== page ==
Church Parking Lot Etiquette. Does It Affect The View Of The Church In The Eyes Of Those Who Are Not Members?

Several cars dotted the parking lot at the church building when I pulled into it. Most were parked near the fellowship building where the ladies’ Bible class was being held.  But there was one car which was sitting off to itself, parallel to the street, and very near the door of the main building which I planned to enter.  It was clear that the occupant of this car did not plan to participate in the class, and that she had conveniently pulled into the parking lot to get out of the line of traffic.

Usually, when I notice a stranger parked in the lot, I will ask them if they need help, or if they are wanting to talk with someone from the church.  The occupant of this car was speaking on her phone, so I continued past her and entered the building. Just before shutting the door, I turned to give her a southern-style wave of acknowledgement. She had ended her call and was wiping tears.

Not knowing exactly how to handle the situation, I started back out the door to see if I could help, but she put the car in gear, and headed down the street.

As she left, I couldn’t help but wonder if my arrival and actions had prompted her abruptness in ending the phone call and driving away.  Did she think she was interrupting or obstructing some church event? Did she think that I considered her a trespasser? Did she think I wanted her to leave, and that I was returning to ask her to do so?

I hope not.

And I think probably not. Probably, she had come to a stopping place in the conversation, and she needed to deal with the emotional news (whatever it was) on her own. I’m also confident that she would have been reluctant to share it with a male stranger.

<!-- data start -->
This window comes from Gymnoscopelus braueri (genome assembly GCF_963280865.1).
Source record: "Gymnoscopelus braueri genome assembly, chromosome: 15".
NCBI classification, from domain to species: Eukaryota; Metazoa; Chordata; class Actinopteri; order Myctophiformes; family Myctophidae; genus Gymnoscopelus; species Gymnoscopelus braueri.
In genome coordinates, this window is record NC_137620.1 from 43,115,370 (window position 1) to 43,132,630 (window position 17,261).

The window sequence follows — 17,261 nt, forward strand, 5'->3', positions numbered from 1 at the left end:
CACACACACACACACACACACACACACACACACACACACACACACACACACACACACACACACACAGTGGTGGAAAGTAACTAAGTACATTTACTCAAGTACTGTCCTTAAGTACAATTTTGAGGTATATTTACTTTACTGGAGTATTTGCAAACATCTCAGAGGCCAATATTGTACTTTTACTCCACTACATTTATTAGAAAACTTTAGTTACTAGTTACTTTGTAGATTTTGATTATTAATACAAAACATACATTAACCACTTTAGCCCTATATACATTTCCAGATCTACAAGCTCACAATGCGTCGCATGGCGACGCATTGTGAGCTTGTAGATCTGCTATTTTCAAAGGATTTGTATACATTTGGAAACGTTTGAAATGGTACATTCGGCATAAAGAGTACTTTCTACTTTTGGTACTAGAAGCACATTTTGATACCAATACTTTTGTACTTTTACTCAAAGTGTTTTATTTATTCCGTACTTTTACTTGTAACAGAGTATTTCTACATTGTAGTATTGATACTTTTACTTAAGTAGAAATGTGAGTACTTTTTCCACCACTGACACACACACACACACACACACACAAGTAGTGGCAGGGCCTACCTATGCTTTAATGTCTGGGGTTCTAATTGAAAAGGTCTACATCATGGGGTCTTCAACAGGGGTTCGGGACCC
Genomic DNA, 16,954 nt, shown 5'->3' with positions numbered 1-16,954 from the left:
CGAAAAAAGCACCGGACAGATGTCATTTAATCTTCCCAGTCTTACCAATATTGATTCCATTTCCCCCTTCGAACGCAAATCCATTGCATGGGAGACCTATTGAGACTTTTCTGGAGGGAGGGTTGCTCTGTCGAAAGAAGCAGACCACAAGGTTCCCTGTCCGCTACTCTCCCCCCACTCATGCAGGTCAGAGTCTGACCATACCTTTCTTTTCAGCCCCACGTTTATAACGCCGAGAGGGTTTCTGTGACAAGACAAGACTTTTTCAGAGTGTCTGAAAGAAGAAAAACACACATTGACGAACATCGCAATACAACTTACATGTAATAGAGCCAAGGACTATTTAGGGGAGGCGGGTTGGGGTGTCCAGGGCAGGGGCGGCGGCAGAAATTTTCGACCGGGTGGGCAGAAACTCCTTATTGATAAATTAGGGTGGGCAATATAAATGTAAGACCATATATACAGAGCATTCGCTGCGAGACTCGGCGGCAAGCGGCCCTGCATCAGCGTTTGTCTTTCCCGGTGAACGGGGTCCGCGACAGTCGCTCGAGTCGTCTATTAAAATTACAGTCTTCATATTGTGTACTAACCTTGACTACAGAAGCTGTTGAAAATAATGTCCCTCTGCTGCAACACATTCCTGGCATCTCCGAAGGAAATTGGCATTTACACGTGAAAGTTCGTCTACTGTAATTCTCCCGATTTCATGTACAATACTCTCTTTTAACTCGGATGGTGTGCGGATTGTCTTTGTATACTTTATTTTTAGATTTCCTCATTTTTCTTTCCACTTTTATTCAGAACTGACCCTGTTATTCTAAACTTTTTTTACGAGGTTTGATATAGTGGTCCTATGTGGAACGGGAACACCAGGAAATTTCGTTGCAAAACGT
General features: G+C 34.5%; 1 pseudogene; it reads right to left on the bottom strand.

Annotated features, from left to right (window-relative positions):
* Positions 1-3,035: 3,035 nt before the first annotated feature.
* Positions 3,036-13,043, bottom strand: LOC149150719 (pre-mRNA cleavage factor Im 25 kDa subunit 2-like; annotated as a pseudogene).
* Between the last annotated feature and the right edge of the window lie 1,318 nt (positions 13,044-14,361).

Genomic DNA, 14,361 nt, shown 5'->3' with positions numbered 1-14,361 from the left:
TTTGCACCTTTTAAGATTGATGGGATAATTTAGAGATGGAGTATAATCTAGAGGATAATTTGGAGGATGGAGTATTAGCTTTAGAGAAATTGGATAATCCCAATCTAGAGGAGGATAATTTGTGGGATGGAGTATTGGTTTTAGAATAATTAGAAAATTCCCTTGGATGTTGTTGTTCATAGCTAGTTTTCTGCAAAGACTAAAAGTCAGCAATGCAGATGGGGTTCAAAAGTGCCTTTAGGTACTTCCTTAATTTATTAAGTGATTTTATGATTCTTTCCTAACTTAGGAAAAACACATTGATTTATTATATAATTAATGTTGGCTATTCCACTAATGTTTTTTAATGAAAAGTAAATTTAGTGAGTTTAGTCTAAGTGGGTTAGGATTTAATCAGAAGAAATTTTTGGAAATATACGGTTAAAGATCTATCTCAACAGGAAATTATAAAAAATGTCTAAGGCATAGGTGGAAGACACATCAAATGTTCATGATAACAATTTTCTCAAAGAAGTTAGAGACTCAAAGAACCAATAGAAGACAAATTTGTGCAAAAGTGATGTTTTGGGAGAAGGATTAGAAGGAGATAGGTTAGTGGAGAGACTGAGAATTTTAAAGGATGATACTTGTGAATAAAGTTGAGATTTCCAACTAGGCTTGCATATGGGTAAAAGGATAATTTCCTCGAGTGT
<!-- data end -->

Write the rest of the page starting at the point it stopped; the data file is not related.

But the experience did make me wonder about how outsiders view the church when they encounter its members.

Do we give them the impression that they are an obstacle parked in the way of our carrying out our daily mission, or do we give them the impression that being available to offer them support is our mission?

Do we give them the impression that we feel that they are trespassing on private, “holy” ground, or do we give them the impression that we fervently desire to help them come into the presence of the only one who can make anything holy?

Do we give them the impression that we had rather they leave us alone, or do they feel welcomed, accepted, supported, and loved in our presence?

May we, as Jesus’ representatives to the world, always exhibit the same loving concern for others as he exhibited.  May the world be drawn to Jesus because they have met us, and not in spite of the fact that they have encountered us.

“The people held them in high esteem, and more than ever believers were added to the Lord, multitudes of both men and women.” (Acts 5:13b, 14) ESV

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Who’ll Give $2.95 For This Dozen Eggs? Not I. That’s Too High. But I Will Give $3.99.

A couple of weeks ago, I went to a chain store to purchase some basic foods; milk, eggs, bread, etc. I chose the store because it was convenient and I thought the items would be reasonably priced.

The price label revealed the milk to be about $1.50 higher than I could get it at a large retail store about 10 miles away, but that wasn’t enough variation to warrant traveling the extra miles.

The eggs did not have a price sticker. I grabbed 2 dozen and took my selections to the cashier. It turns out that the eggs were $2.95/dozen.  Sarah and I both thought that price was a little high.  It turns out I could have gotten 18 eggs for about $1.25 at the large retail store.